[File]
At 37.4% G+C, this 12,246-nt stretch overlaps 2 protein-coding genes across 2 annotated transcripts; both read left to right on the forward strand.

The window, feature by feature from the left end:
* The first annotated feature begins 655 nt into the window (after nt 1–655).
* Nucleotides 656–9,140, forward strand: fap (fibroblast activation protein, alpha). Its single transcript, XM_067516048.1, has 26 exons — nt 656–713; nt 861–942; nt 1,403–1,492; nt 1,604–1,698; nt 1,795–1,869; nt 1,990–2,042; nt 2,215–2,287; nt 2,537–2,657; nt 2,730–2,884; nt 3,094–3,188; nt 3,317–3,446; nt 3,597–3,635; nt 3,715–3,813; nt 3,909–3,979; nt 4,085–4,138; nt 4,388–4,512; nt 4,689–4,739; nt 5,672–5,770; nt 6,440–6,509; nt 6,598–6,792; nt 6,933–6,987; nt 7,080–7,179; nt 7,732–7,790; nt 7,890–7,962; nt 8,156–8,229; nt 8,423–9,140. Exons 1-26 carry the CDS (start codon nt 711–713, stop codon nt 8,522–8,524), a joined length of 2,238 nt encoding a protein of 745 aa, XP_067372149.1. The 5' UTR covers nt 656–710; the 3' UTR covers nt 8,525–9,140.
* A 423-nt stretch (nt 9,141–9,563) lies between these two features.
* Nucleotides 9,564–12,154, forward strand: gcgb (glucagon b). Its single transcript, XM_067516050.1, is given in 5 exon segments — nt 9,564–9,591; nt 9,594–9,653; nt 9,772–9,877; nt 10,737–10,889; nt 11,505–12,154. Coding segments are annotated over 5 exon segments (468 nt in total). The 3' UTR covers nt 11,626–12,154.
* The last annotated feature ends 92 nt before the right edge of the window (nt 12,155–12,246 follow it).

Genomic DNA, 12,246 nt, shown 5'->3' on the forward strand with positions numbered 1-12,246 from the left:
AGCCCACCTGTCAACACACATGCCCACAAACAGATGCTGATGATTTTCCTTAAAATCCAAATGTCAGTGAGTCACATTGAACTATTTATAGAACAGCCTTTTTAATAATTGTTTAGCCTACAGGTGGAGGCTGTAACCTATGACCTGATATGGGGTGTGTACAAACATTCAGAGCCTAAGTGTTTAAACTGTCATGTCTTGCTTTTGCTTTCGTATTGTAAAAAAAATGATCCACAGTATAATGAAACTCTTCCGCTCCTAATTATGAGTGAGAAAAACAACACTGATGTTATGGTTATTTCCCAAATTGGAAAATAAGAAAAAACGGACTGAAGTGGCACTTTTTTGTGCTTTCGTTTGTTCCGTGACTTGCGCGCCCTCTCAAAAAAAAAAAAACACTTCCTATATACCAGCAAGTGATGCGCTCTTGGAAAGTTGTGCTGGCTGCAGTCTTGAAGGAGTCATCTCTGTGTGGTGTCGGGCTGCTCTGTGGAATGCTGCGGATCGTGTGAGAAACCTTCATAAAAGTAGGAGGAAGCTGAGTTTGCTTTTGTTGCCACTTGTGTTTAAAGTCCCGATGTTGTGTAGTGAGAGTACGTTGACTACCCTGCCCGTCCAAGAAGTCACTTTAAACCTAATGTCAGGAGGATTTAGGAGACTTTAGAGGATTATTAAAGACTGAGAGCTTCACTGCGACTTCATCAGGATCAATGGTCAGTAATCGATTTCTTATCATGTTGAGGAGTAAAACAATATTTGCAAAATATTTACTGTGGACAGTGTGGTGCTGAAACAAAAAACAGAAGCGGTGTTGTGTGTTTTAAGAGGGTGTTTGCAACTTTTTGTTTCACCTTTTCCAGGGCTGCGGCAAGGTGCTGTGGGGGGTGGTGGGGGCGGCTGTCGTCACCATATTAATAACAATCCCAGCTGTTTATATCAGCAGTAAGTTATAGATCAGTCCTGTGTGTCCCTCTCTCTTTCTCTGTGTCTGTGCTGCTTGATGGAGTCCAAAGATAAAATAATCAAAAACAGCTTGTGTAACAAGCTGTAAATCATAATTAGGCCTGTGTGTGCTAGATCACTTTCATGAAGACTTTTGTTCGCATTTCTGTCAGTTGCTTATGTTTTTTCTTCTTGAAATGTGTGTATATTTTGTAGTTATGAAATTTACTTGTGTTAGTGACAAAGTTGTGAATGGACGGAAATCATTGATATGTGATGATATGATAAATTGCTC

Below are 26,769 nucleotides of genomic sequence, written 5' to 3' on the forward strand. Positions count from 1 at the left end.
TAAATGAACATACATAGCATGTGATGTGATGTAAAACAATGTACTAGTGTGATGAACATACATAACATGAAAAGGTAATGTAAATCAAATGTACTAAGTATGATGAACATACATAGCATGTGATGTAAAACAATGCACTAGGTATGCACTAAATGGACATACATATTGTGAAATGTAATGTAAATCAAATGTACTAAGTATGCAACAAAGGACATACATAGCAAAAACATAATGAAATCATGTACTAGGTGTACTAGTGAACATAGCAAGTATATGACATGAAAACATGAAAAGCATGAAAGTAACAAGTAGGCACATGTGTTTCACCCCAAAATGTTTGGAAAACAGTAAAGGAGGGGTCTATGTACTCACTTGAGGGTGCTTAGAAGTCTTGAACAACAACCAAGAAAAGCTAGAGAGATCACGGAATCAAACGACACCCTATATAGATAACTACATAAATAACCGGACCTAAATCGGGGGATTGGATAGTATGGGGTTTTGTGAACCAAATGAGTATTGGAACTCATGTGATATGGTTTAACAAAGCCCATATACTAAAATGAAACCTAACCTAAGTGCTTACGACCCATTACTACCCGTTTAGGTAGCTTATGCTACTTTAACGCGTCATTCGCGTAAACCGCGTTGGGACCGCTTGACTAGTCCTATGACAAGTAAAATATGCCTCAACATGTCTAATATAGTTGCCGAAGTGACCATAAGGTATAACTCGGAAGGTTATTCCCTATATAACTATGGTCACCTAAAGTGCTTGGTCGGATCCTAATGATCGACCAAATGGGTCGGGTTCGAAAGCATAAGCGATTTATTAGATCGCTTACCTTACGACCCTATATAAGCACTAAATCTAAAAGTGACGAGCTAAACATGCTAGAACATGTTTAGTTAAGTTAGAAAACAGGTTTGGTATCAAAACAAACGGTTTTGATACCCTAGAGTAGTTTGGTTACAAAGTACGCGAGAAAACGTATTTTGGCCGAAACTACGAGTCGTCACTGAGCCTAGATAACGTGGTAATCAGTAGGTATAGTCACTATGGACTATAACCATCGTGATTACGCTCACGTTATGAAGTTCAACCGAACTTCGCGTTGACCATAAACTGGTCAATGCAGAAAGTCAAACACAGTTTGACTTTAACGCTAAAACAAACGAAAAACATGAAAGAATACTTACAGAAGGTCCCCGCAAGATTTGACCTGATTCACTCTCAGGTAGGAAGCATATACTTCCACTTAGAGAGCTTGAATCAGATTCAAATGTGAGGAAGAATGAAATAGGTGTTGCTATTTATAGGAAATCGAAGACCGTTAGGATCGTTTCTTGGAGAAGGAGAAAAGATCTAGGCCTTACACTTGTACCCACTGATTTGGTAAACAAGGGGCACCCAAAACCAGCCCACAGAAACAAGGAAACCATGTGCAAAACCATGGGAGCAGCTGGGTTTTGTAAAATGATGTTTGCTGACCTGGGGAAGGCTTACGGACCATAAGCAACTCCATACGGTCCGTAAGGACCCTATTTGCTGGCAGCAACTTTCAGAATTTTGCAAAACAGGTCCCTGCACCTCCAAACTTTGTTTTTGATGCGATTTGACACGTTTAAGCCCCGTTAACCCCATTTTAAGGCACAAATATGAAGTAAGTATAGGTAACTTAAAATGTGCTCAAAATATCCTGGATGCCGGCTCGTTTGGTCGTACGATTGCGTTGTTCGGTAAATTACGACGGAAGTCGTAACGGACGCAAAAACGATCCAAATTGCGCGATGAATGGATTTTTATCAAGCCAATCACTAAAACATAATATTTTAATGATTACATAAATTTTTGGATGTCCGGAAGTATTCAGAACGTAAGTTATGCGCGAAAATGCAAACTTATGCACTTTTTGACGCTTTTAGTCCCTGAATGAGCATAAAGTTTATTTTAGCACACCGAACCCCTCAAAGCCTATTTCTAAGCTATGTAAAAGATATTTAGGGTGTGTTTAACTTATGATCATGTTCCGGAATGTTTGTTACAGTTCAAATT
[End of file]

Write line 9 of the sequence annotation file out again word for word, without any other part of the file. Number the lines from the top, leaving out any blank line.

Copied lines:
AGCCCACCTGTCAACACACATGCCCACAAACAGATGCTGATGATTTTCCTTAAAATCCAAATGTCAGTGAGTCACATTGAACTATTTATAGAACAGCCTTTTTAATAATTGTTTAGCCTACAGGTGGAGGCTGTAACCTATGACCTGATATGGGGTGTGTACAAACATTCAGAGCCTAAGTGTTTAAACTGTCATGTCTTGCTTTTGCTTTCGTATTGTAAAAAAAATGATCCACAGTATAATGAAACTCTTCCGCTCCTAATTATGAGTGAGAAAAACAACACTGATGTTATGGTTATTTCCCAAATTGGAAAATAAGAAAAAACGGACTGAAGTGGCACTTTTTTGTGCTTTCGTTTGTTCCGTGACTTGCGCGCCCTCTCAAAAAAAAAAAAACACTTCCTATATACCAGCAAGTGATGCGCTCTTGGAAAGTTGTGCTGGCTGCAGTCTTGAAGGAGTCATCTCTGTGTGGTGTCGGGCTGCTCTGTGGAATGCTGCGGATCGTGTGAGAAACCTTCATAAAAGTAGGAGGAAGCTGAGTTTGCTTTTGTTGCCACTTGTGTTTAAAGTCCCGATGTTGTGTAGTGAGAGTACGTTGACTACCCTGCCCGTCCAAGAAGTCACTTTAAACCTAATGTCAGGAGGATTTAGGAGACTTTAGAGGATTATTAAAGACTGAGAGCTTCACTGCGACTTCATCAGGATCAATGGTCAGTAATCGATTTCTTATCATGTTGAGGAGTAAAACAATATTTGCAAAATATTTACTGTGGACAGTGTGGTGCTGAAACAAAAAACAGAAGCGGTGTTGTGTGTTTTAAGAGGGTGTTTGCAACTTTTTGTTTCACCTTTTCCAGGGCTGCGGCAAGGTGCTGTGGGGGGTGGTGGGGGCGGCTGTCGTCACCATATTAATAACAATCCCAGCTGTTTATATCAGCAGTAAGTTATAGATCAGTCCTGTGTGTCCCTCTCTCTTTCTCTGTGTCTGTGCTGCTTGATGGAGTCCAAAGATAAAATAATCAAAAACAGCTTGTGTAACAAGCTGTAAATCATAATTAGGCCTGTGTGTGCTAGATCACTTTCATGAAGACTTTTGTTCGCATTTCTGTCAGTTGCTTATGTTTTTTCTTCTTGAAATGTGTGTATATTTTGTAGTTATGAAATTTACTTGTGTTAGTGACAAAGTTGTGAATGGACGGAAATCATTGATATGTGATGATATGATAAATTGCTC